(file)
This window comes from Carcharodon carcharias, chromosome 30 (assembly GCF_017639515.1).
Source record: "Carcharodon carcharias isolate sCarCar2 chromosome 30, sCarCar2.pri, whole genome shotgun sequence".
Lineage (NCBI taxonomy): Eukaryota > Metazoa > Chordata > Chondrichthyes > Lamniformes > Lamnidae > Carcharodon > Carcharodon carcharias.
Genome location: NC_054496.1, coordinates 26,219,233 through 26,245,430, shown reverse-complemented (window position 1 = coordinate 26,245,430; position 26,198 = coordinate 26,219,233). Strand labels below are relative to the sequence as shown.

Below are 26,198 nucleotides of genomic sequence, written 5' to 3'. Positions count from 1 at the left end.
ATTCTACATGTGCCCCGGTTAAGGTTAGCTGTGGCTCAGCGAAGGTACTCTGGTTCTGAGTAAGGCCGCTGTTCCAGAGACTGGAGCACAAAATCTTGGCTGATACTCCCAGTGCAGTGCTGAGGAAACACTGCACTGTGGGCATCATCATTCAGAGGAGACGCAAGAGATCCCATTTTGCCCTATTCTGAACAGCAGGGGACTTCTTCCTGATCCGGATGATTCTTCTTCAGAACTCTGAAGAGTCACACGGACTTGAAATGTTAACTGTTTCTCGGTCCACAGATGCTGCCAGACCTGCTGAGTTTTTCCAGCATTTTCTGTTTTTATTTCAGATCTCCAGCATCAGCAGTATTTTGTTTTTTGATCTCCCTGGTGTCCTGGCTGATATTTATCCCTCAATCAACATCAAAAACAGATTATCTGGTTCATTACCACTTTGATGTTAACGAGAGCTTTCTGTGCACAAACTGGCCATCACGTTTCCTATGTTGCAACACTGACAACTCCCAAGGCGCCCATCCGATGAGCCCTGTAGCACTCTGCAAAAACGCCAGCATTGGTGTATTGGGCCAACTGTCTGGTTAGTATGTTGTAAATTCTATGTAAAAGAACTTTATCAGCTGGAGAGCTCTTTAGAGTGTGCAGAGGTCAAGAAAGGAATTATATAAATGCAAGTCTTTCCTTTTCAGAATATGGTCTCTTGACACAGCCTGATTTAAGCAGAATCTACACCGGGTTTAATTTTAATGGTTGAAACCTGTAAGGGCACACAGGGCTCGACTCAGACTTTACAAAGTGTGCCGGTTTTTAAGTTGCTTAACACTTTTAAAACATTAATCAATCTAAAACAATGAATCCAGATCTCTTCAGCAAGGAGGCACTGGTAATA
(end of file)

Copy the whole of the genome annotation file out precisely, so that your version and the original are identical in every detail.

This window comes from Carcharodon carcharias, chromosome 30 (assembly GCF_017639515.1).
Source record: "Carcharodon carcharias isolate sCarCar2 chromosome 30, sCarCar2.pri, whole genome shotgun sequence".
Lineage (NCBI taxonomy): Eukaryota > Metazoa > Chordata > Chondrichthyes > Lamniformes > Lamnidae > Carcharodon > Carcharodon carcharias.
Genome location: NC_054496.1, coordinates 26,219,233 through 26,245,430, shown reverse-complemented (window position 1 = coordinate 26,245,430; position 26,198 = coordinate 26,219,233). Strand labels below are relative to the sequence as shown.

Below are 26,198 nucleotides of genomic sequence, written 5' to 3'. Positions count from 1 at the left end.
ATTCTACATGTGCCCCGGTTAAGGTTAGCTGTGGCTCAGCGAAGGTACTCTGGTTCTGAGTAAGGCCGCTGTTCCAGAGACTGGAGCACAAAATCTTGGCTGATACTCCCAGTGCAGTGCTGAGGAAACACTGCACTGTGGGCATCATCATTCAGAGGAGACGCAAGAGATCCCATTTTGCCCTATTCTGAACAGCAGGGGACTTCTTCCTGATCCGGATGATTCTTCTTCAGAACTCTGAAGAGTCACACGGACTTGAAATGTTAACTGTTTCTCGGTCCACAGATGCTGCCAGACCTGCTGAGTTTTTCCAGCATTTTCTGTTTTTATTTCAGATCTCCAGCATCAGCAGTATTTTGTTTTTTGATCTCCCTGGTGTCCTGGCTGATATTTATCCCTCAATCAACATCAAAAACAGATTATCTGGTTCATTACCACTTTGATGTTAACGAGAGCTTTCTGTGCACAAACTGGCCATCACGTTTCCTATGTTGCAACACTGACAACTCCCAAGGCGCCCATCCGATGAGCCCTGTAGCACTCTGCAAAAACGCCAGCATTGGTGTATTGGGCCAACTGTCTGGTTAGTATGTTGTAAATTCTATGTAAAAGAACTTTATCAGCTGGAGAGCTCTTTAGAGTGTGCAGAGGTCAAGAAAGGAATTATATAAATGCAAGTCTTTCCTTTTCAGAATATGGTCTCTTGACACAGCCTGATTTAAGCAGAATCTACACCGGGTTTAATTTTAATGGTTGAAACCTGTAAGGGCACACAGGGCTCGACTCAGACTTTACAAAGTGTGCCGGTTTTTAAGTTGCTTAACACTTTTAAAACATTAATCAATCTAAAACAATGAATCCAGATCTCTTCAGCAAGGAGGCACTGGTAATA